VB: It seems like it would be easy to cut out an episode and postpone it until later, because you organized it all as TV episodes. Did that actually happen? Did you start with eight episodes and cut it down to six?
SL: No, not really. Certainly, there were sequences we tried out and decided it was not working out. Those were left on the cutting room floor. But the story as you experience it is the whole first season. The ending of the story was planned quite early on in the project. It has a climax and a logical ending for the story. I feel that when a gamer buys a game, you should get a story. With a TV show, you have to wait to see if it is popular. With a game, there has to be a satisfying ending, like the end of a first season. We did leave some things unanswered and we had twists. But season one had its conclusion.
VB: I felt that the FBI agent had some unfinished stories to tell.
SL: That is where you find out more in the Collector’s Edition. There are things we purposely left open so they can be revealed later on as bigger story elements.
SL: Everybody seemed to like him. We had a saying here. Any scene becomes better if you add Barry to it.
VB: Are there some subjects we haven’t touched on?
SL: In doing interviews, and talking about Alan Wake a lot, I am a spokesperson. It’s very important to realize that making video games is a team effort. We have 45 full-time people at Remedy. Toward the end of the project, we had as many as 60 with freelancers. This game could never have been made without their hard work. As a writer in games, I think that the most wonderful part of writing stories for games is that as a writer, you can’t help but visualize things in your head and how they should look. The point of teamwork is that they never end up looking like that, but they almost always look better. They spent more than the last five years working on it.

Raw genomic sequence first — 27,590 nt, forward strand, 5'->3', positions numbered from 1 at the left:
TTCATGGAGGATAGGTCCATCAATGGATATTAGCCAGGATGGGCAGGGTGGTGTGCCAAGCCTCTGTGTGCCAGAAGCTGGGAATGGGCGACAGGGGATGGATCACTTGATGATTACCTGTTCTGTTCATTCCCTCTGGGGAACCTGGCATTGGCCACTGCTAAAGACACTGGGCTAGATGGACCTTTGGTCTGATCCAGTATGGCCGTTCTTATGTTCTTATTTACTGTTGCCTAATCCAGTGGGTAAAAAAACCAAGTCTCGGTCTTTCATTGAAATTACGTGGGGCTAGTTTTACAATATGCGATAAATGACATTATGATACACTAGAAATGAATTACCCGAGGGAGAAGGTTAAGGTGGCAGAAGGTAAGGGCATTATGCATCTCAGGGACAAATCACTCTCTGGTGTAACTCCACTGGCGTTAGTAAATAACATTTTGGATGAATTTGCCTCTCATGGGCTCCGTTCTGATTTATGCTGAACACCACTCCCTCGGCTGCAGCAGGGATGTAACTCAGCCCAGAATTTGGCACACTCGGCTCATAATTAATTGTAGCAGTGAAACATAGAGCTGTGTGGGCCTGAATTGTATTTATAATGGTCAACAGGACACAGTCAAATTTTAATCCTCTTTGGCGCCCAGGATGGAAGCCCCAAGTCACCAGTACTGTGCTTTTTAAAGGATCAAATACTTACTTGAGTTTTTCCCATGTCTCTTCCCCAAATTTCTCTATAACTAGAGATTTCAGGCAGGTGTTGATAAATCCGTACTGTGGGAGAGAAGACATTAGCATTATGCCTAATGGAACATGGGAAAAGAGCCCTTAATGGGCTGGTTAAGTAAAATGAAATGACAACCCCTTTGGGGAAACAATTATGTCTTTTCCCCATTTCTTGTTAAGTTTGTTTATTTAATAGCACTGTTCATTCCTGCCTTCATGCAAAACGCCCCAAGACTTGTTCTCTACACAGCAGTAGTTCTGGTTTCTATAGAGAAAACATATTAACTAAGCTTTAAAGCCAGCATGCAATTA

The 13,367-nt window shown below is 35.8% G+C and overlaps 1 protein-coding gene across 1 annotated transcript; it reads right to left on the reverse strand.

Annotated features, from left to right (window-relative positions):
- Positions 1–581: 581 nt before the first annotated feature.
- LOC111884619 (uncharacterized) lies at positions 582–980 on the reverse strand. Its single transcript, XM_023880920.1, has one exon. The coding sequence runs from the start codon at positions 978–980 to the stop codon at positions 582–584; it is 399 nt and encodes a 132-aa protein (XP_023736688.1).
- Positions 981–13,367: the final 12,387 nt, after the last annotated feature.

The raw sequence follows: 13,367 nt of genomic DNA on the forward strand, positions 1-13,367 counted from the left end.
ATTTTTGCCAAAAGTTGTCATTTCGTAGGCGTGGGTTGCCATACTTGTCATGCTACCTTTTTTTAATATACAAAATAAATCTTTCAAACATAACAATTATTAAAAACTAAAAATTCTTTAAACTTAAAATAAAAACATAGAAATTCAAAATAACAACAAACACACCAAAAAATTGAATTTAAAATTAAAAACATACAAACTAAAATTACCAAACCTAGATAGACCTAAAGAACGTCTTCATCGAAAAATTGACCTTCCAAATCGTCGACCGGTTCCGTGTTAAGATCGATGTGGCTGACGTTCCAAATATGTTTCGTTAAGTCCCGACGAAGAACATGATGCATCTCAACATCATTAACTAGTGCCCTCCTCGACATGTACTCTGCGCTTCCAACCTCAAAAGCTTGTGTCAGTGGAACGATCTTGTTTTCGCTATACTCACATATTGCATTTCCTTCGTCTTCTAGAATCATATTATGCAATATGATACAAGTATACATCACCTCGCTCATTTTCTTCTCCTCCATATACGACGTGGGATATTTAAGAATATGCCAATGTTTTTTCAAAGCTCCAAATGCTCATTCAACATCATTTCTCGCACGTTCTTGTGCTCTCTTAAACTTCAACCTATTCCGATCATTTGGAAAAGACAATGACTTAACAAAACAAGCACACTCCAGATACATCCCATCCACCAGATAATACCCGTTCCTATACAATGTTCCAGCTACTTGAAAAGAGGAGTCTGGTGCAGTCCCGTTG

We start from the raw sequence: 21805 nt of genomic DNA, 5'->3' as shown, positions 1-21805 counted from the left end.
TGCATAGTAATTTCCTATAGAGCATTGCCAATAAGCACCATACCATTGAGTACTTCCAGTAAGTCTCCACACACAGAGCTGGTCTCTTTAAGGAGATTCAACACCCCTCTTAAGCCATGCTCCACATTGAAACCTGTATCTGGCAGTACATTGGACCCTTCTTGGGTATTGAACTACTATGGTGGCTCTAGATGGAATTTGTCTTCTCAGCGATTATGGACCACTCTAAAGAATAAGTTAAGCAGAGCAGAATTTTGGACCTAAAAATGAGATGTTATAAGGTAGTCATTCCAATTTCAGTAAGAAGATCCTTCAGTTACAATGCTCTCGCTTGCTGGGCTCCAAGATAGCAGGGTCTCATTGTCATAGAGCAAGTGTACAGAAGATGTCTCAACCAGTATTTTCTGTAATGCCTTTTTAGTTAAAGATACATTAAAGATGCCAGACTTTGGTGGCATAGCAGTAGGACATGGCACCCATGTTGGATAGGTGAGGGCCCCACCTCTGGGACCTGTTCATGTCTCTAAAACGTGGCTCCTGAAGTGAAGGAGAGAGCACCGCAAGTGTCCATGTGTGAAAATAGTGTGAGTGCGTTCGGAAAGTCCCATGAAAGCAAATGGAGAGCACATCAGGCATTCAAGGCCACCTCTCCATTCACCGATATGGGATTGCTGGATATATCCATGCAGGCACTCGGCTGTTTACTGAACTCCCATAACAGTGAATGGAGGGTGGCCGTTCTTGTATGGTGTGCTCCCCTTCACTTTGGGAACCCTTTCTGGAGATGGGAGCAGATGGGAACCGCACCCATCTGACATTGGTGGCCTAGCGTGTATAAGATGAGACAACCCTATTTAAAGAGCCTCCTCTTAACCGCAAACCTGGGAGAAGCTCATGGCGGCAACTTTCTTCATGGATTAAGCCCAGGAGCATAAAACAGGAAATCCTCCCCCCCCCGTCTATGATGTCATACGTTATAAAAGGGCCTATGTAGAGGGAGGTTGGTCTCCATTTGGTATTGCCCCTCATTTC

VB: Did you think you could have used two or three times more people?
SL: It is true and it is one of the reasons it took so long for us. We were growing throughout the project. We have tried to do things slowly, to make sure all of the new people we get into the company are talented and motivated and able to work well with others. We are growing all of the time and doing that slowly. With Max Payne 2, we had 25 people. Now it is 45 people and I am sure the headcount will keep on growing.
VB: We talked about the graphics technology and the battle of light and darkness. Now that you are done, are there still some things you want out of video game technology that isn’t here today? Maybe in a future console?
SL: With video games, we are in some ways in a kind of an opposite situation vs. movies. For us, it is very inexpensive when you think of the budget to do very big things. Explosions and things like that. It doesn’t cost anything. The closer you get to real human characters, subtle emotional things, like a character picking things up from a table, the harder it gets. The more you try to do small and simple things, the harder it gets. Smaller is more difficult and more expensive. It is getting better and better all of the time. We are close to duplicating real human actors on screen. There is a long way to go. We are making progress. The stories are always about who we are as people. Even if there is a big supernatural element, it’s the human side we care about. That is what I am most excited about to see how it goes forward. This kind of technology to do real people is almost here.
SL: As a writer, I definitely feel that anything we do has potential to be art. Through whole human history, there has been this argument about what is art. I do think that video games are art. People are constantly looking for new ways to express themselves. Video games are a new form of expression. We are still a new industry. The judgment is up to everyone one of us. In Alan Wake’s case, we makers of the game can’t make the judgment. It is up to other people to say. I don’t see why games can’t be art in the same way that movies are art.